Supplement users (SU) make healthy lifestyle choices; on the other hand, SU report more medical conditions. We hypothesised that cod liver oil (CLO) consumers are similar to non-supplement users, since CLO use might originate from historical motives, i.e., rickets prevention, and not health consciousness. CLO consumers were studied in order to identify possible confounders, such as confounding by indication. The European Prospective Investigation into Cancer (EPIC) investigates causes of chronic disease. The participants were 25,639 men and women, aged 40–79 years, recruited from general practices in Norfolk, East-Anglia (UK). Participants completed questionnaires and a health examination between 1993 and 1998. Supplement use was measured using 7-day diet diaries. CLO was the most common supplement used, more prevalent among women and associated with not smoking, higher physical activity level and more favourable eating habits. SU had a higher occurrence of benign growths and bone-related diseases, but CLO was negatively associated with cardiovascular-related conditions. Although the results of SU characteristics in EPIC-Norfolk are comparable with studies worldwide, the CLO group is different from SU in general. Confounding by indication takes place and will need to be taken into account when analysing prospective associations of CLO use with fracture risk and cardiovascular diseases. Full article
(This article belongs to the Special Issue Assessment of Nutrient Intakes) Printed Edition available
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Open AccessArticle A Psycho-Genetic Study of Hedonic Responsiveness in Relation to “Food Addiction”
Nutrients 2014, 6(10), 4338-4353; doi:10.3390/nu6104338
Received: 18 August 2014 / Revised: 29 September 2014 / Accepted: 1 October 2014 / Published: 16 October 2014
Cited by 9 | PDF Full-text (163 KB) | HTML Full-text | XML Full-text
Abstract
While food addiction has no formally-recognized definition, it is typically operationalized according to the diagnostic principles established by the Yale Food Addiction Scale—an inventory based on the symptom criteria for substance dependence in the DSM-IV. Currently, there is little biologically-based research investigating
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While food addiction has no formally-recognized definition, it is typically operationalized according to the diagnostic principles established by the Yale Food Addiction Scale—an inventory based on the symptom criteria for substance dependence in the DSM-IV. Currently, there is little biologically-based research investigating the risk factors for food addiction. What does exist has focused almost exclusively on dopaminergic reward pathways in the brain. While brain opioid signaling has also been strongly implicated in the control of food intake, there is no research examining this neural circuitry in the association with food addiction. The purpose of the study was therefore to test a model predicting that a stronger activation potential of opioid circuitry-as indicated by the functional A118G marker of the mu-opioid receptor gene-would serve as an indirect risk factor for food addiction via a heightened hedonic responsiveness to palatable food. Results confirmed these relationships. In addition, our findings that the food-addiction group had significantly higher levels of hedonic responsiveness to food suggests that this bio-behavioral trait may foster a proneness to overeating, to episodes of binge eating, and ultimately to a compulsive and addictive pattern of food intake. Full article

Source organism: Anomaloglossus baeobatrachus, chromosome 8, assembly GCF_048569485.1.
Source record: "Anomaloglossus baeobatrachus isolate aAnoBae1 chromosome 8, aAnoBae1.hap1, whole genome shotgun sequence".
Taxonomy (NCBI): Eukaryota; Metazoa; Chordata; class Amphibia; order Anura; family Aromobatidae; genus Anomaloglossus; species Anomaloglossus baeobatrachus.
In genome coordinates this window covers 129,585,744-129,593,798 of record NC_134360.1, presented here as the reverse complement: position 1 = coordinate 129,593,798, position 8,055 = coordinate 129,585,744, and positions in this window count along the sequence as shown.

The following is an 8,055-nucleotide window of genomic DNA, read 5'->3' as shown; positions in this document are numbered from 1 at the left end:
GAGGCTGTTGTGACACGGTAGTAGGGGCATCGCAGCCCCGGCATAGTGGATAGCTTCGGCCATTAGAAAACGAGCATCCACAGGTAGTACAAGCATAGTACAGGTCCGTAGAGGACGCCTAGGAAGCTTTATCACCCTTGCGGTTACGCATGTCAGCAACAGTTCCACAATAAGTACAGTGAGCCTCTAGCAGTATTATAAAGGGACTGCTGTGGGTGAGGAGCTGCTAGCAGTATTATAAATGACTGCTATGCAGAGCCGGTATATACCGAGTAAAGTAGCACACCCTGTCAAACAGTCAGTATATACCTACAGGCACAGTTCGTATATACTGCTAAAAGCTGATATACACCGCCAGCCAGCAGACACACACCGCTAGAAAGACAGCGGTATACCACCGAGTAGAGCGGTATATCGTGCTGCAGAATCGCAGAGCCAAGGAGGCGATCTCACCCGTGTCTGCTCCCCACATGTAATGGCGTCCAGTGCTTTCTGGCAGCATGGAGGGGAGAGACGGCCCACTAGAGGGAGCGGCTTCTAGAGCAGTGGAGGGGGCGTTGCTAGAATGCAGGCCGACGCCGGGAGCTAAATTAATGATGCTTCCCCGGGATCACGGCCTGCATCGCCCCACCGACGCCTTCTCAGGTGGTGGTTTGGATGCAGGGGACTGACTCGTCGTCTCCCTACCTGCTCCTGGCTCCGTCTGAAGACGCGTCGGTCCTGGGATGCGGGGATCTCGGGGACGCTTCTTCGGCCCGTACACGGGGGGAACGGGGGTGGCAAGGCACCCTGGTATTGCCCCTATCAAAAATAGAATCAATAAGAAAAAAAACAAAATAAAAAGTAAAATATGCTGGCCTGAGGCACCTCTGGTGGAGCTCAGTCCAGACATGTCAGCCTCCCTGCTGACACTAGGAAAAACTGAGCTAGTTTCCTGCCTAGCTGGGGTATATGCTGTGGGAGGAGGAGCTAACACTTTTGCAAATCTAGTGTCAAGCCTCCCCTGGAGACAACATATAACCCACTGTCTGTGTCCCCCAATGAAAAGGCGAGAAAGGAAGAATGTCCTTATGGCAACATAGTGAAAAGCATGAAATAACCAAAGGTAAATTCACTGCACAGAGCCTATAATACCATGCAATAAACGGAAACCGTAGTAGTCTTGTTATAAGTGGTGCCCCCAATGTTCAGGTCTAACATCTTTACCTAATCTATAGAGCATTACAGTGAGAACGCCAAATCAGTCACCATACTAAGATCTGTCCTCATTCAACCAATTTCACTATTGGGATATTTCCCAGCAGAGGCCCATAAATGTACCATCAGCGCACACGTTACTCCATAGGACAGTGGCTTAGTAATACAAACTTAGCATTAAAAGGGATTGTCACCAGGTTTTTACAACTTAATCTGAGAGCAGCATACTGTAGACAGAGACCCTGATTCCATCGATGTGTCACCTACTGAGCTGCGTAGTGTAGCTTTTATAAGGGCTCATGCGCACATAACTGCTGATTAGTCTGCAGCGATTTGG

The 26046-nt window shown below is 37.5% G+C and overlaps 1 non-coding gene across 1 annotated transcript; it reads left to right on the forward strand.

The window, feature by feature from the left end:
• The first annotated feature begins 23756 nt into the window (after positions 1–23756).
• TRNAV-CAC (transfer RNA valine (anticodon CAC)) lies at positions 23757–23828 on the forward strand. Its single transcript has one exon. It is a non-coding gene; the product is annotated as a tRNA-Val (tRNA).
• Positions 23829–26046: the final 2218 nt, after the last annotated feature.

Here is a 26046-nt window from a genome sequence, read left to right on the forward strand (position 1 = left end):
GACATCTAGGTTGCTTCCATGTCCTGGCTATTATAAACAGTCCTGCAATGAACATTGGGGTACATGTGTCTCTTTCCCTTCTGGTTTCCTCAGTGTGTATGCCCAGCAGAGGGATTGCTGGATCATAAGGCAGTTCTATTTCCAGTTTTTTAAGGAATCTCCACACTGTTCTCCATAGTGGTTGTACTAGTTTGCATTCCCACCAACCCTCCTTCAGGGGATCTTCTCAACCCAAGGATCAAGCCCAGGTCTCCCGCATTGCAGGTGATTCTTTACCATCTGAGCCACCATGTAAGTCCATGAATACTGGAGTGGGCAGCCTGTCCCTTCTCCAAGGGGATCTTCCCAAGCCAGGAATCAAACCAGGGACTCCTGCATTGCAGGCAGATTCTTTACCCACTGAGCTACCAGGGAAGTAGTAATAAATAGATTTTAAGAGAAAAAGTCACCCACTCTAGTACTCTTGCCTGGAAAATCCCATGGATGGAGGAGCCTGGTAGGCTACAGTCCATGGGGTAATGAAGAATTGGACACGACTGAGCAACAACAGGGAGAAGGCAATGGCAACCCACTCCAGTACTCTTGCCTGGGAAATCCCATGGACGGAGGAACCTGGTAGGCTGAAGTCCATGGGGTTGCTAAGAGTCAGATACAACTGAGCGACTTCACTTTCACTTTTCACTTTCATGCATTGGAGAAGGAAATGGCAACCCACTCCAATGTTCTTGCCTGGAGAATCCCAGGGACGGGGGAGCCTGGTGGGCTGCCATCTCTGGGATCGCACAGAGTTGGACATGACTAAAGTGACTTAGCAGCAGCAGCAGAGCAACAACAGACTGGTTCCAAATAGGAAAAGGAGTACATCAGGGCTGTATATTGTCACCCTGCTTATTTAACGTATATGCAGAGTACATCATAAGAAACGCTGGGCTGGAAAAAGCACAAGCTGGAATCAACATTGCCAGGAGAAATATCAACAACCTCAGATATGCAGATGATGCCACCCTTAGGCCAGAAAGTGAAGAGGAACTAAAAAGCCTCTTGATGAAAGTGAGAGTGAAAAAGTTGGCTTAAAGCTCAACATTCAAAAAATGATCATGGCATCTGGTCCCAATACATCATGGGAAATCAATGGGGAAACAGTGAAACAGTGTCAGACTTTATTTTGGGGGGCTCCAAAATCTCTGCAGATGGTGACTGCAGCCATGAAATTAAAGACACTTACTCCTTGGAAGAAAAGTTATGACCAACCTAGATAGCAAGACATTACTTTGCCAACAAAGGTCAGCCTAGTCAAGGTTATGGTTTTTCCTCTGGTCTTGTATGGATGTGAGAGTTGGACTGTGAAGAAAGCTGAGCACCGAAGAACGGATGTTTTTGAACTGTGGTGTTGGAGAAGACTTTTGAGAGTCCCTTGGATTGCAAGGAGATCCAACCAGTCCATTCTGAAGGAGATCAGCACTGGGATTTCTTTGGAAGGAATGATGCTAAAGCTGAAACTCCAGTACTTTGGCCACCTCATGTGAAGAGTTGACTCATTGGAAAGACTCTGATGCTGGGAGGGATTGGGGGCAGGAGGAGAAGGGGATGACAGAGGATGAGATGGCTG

(This article belongs to the Special Issue Food Addiction)
Open AccessCommunication Anti-Osteoporotic Effects of Angelica sinensis (Oliv.) Diels Extract on Ovariectomized Rats and Its Oral Toxicity in Rats
Nutrients 2014, 6(10), 4362-4372; doi:10.3390/nu6104362
Received: 23 July 2014 / Revised: 6 October 2014 / Accepted: 10 October 2014 / Published: 16 October 2014
Cited by 10 | PDF Full-text (247 KB) | HTML Full-text | XML Full-text
Abstract
Angelica sinensis root is one of the herbs most commonly used in China; it is also often included in dietary supplements for menopause in Europe and North America. In the present study, we examined the anti-osteoporotic effects of A. sinensis extract in an
[...] Read more.